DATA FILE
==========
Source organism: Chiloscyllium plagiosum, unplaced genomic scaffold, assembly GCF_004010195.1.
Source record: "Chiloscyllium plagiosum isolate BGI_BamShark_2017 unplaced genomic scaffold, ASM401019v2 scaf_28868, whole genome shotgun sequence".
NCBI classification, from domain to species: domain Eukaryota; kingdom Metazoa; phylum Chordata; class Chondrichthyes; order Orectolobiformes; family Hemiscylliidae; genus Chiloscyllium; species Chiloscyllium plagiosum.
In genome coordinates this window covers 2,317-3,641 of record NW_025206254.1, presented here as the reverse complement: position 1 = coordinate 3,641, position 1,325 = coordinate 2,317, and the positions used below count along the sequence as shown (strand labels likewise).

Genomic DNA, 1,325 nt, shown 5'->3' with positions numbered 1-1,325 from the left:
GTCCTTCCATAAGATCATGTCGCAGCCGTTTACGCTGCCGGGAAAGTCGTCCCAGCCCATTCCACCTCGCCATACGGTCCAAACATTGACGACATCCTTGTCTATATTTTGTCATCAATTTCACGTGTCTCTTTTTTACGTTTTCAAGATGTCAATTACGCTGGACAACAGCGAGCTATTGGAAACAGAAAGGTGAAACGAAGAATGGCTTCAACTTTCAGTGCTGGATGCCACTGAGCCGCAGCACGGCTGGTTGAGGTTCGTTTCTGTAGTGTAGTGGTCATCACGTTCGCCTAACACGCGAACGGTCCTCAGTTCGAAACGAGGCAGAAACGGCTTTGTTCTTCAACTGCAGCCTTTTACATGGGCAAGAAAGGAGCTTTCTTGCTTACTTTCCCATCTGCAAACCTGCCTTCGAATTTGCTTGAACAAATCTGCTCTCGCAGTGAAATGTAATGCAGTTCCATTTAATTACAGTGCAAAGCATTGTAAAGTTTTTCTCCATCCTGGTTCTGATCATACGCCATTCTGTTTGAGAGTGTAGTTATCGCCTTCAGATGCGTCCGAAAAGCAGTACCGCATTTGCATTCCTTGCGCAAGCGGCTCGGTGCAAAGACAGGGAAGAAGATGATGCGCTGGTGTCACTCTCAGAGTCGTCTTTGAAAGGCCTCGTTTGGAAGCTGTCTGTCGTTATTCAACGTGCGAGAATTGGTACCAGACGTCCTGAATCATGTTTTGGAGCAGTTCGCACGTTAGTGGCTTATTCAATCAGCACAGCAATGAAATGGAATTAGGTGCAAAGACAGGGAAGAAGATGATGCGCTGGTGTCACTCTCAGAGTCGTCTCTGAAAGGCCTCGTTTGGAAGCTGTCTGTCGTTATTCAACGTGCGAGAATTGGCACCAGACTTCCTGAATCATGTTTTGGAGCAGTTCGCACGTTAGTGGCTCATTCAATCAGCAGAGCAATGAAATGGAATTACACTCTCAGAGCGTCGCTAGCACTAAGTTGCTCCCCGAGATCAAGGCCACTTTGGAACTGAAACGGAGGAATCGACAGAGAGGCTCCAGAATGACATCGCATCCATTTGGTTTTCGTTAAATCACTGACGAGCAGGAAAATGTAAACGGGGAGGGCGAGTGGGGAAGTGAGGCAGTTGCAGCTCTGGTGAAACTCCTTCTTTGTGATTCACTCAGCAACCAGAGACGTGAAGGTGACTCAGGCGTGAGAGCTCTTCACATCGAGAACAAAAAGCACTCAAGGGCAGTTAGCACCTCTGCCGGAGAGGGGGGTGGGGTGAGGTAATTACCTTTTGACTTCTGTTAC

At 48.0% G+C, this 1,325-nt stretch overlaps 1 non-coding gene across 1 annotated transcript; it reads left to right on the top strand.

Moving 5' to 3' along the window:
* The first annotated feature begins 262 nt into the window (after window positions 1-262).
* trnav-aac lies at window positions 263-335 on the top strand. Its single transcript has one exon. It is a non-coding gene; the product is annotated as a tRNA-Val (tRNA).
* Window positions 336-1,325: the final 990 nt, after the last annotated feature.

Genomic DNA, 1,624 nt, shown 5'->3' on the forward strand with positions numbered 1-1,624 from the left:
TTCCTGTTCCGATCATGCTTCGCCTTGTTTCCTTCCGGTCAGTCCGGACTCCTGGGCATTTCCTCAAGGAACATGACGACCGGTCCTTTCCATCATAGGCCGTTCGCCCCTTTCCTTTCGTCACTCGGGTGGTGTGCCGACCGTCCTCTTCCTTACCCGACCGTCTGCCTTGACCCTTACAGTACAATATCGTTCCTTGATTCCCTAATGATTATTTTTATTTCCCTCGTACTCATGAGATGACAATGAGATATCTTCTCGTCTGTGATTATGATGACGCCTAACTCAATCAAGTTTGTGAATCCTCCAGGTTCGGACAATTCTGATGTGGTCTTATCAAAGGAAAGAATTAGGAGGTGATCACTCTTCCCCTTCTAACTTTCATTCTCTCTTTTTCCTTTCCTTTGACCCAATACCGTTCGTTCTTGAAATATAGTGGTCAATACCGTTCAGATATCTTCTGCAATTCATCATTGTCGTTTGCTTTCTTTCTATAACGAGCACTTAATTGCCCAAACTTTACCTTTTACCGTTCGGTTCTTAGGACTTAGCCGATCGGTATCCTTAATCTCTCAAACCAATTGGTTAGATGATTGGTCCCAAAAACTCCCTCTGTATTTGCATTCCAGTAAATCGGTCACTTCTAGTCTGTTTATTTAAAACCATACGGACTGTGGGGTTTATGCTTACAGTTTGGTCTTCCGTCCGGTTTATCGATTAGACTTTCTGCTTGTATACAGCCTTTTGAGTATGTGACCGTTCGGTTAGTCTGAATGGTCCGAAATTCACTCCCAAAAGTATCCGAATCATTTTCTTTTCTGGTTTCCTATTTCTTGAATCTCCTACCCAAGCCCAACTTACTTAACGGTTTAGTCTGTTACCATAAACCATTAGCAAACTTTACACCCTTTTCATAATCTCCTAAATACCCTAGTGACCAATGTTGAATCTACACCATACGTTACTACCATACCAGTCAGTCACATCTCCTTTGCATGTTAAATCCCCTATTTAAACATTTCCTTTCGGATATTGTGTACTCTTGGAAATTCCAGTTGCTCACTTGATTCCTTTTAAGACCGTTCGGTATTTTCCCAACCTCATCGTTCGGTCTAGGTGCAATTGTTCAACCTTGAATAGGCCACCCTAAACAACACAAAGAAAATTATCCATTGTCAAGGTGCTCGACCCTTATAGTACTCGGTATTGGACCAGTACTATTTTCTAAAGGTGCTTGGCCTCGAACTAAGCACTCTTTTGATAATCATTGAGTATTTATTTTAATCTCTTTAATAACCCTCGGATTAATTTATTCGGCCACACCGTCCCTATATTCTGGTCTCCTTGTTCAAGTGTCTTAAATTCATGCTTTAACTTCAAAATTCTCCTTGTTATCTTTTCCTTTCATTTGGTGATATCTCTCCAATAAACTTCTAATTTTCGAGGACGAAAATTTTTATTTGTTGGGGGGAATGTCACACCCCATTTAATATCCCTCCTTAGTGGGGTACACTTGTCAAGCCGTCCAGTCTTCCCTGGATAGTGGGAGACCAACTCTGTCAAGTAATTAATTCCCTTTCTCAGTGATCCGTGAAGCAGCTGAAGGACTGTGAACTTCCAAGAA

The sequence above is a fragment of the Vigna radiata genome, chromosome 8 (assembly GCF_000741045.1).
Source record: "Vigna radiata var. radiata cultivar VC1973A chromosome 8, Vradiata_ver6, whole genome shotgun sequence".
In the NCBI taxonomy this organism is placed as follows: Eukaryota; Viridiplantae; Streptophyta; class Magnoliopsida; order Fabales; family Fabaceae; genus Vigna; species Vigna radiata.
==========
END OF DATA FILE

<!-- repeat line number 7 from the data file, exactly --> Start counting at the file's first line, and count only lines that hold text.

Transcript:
At 48.0% G+C, this 1,325-nt stretch overlaps 1 non-coding gene across 1 annotated transcript; it reads left to right on the top strand.